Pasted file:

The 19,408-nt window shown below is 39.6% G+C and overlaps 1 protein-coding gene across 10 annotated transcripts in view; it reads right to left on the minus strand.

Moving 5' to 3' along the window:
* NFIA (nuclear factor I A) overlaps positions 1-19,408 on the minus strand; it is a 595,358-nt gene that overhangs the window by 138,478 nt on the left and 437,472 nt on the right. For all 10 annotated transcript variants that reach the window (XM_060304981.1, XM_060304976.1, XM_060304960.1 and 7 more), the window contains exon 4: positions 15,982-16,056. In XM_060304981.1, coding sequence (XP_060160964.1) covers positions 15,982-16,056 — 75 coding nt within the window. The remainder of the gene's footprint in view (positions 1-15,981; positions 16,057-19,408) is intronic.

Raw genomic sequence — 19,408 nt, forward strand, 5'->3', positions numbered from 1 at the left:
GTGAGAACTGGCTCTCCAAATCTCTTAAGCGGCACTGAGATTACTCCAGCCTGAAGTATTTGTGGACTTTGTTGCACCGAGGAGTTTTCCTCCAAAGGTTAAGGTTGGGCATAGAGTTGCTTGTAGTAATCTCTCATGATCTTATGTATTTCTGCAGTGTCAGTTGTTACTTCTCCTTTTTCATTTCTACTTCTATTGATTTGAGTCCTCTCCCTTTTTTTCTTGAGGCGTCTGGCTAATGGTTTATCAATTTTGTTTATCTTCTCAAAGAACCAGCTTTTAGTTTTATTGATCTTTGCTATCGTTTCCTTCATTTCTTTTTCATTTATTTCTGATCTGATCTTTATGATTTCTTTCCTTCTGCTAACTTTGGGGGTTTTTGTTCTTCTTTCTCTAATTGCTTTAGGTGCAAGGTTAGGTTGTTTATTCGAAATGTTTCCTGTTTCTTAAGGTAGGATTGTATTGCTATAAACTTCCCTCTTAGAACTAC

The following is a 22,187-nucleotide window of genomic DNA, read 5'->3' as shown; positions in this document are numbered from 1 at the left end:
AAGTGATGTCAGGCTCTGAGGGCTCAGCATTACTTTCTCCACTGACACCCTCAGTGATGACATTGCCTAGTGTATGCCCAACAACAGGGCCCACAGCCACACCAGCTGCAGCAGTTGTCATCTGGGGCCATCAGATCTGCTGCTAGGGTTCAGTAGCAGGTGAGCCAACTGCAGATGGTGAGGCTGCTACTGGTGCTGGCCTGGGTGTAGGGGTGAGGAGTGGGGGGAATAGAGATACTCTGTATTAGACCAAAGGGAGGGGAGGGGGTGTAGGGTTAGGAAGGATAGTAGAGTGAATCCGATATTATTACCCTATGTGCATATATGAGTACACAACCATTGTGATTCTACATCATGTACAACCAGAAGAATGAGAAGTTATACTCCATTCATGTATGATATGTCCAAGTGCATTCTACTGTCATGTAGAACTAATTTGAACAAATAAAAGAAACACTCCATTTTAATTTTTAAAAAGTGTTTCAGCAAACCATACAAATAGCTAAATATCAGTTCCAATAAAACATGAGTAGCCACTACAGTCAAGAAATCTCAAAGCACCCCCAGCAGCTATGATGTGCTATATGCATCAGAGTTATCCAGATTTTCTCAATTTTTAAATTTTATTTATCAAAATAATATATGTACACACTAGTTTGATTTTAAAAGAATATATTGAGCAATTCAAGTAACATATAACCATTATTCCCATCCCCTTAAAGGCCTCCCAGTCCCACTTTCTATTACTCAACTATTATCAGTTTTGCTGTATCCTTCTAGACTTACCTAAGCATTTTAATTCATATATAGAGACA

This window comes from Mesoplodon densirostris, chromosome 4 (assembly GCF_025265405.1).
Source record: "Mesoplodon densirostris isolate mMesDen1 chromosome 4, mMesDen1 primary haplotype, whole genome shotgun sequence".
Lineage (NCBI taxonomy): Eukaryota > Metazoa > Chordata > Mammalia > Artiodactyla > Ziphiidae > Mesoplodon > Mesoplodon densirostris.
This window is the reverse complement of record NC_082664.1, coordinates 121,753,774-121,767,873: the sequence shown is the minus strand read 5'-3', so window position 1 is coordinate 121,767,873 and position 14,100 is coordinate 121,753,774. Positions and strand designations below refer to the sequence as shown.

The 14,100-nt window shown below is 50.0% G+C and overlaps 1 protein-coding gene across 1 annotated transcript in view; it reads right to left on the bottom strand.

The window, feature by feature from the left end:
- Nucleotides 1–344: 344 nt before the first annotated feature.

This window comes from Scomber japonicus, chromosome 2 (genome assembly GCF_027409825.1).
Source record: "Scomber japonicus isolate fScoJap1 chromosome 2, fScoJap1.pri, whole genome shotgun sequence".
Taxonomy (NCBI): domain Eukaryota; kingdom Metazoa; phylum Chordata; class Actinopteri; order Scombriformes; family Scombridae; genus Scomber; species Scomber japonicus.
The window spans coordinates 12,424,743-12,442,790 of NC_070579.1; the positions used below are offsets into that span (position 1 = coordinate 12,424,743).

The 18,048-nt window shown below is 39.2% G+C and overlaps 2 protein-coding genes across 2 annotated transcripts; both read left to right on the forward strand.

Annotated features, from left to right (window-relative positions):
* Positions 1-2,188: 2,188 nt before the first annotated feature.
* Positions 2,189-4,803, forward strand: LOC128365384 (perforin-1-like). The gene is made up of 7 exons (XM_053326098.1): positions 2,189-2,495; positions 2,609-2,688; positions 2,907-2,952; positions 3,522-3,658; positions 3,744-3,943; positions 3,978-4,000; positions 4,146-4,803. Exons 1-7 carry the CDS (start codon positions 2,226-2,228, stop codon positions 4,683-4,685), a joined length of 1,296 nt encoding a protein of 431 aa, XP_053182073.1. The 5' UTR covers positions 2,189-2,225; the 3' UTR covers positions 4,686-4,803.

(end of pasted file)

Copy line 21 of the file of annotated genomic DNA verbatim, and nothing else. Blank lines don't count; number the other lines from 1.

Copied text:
* Positions 1-2,188: 2,188 nt before the first annotated feature.